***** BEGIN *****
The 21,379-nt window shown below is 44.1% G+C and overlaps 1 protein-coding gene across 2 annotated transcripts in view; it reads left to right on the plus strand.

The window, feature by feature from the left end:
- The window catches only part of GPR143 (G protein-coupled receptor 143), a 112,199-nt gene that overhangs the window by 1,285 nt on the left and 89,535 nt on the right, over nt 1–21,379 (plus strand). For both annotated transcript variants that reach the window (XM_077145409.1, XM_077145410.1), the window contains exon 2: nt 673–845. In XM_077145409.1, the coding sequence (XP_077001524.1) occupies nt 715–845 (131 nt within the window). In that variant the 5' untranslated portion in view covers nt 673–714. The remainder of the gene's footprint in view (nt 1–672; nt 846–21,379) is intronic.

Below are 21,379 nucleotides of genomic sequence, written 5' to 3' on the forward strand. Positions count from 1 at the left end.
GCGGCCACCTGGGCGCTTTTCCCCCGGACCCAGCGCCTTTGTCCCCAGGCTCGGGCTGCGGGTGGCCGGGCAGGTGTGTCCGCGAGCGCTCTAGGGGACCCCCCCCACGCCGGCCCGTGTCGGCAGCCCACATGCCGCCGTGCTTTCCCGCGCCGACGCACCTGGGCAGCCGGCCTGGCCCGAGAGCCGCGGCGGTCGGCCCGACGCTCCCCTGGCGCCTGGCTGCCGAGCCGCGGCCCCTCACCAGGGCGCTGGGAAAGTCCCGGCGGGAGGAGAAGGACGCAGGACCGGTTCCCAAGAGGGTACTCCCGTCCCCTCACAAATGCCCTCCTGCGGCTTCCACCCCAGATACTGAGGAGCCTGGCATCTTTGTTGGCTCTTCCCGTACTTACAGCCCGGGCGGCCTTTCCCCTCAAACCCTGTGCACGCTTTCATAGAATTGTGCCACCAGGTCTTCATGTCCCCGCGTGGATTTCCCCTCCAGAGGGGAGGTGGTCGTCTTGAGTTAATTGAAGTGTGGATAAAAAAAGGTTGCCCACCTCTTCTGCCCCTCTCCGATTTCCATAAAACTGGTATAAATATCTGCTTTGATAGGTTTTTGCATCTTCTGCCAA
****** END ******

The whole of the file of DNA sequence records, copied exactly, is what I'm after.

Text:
The 21,379-nt window shown below is 44.1% G+C and overlaps 1 protein-coding gene across 2 annotated transcripts in view; it reads left to right on the plus strand.

The window, feature by feature from the left end:
- The window catches only part of GPR143 (G protein-coupled receptor 143), a 112,199-nt gene that overhangs the window by 1,285 nt on the left and 89,535 nt on the right, over nt 1–21,379 (plus strand). For both annotated transcript variants that reach the window (XM_077145409.1, XM_077145410.1), the window contains exon 2: nt 673–845. In XM_077145409.1, the coding sequence (XP_077001524.1) occupies nt 715–845 (131 nt within the window). In that variant the 5' untranslated portion in view covers nt 673–714. The remainder of the gene's footprint in view (nt 1–672; nt 846–21,379) is intronic.

Below are 21,379 nucleotides of genomic sequence, written 5' to 3' on the forward strand. Positions count from 1 at the left end.
GCGGCCACCTGGGCGCTTTTCCCCCGGACCCAGCGCCTTTGTCCCCAGGCTCGGGCTGCGGGTGGCCGGGCAGGTGTGTCCGCGAGCGCTCTAGGGGACCCCCCCCACGCCGGCCCGTGTCGGCAGCCCACATGCCGCCGTGCTTTCCCGCGCCGACGCACCTGGGCAGCCGGCCTGGCCCGAGAGCCGCGGCGGTCGGCCCGACGCTCCCCTGGCGCCTGGCTGCCGAGCCGCGGCCCCTCACCAGGGCGCTGGGAAAGTCCCGGCGGGAGGAGAAGGACGCAGGACCGGTTCCCAAGAGGGTACTCCCGTCCCCTCACAAATGCCCTCCTGCGGCTTCCACCCCAGATACTGAGGAGCCTGGCATCTTTGTTGGCTCTTCCCGTACTTACAGCCCGGGCGGCCTTTCCCCTCAAACCCTGTGCACGCTTTCATAGAATTGTGCCACCAGGTCTTCATGTCCCCGCGTGGATTTCCCCTCCAGAGGGGAGGTGGTCGTCTTGAGTTAATTGAAGTGTGGATAAAAAAAGGTTGCCCACCTCTTCTGCCCCTCTCCGATTTCCATAAAACTGGTATAAATATCTGCTTTGATAGGTTTTTGCATCTTCTGCCAA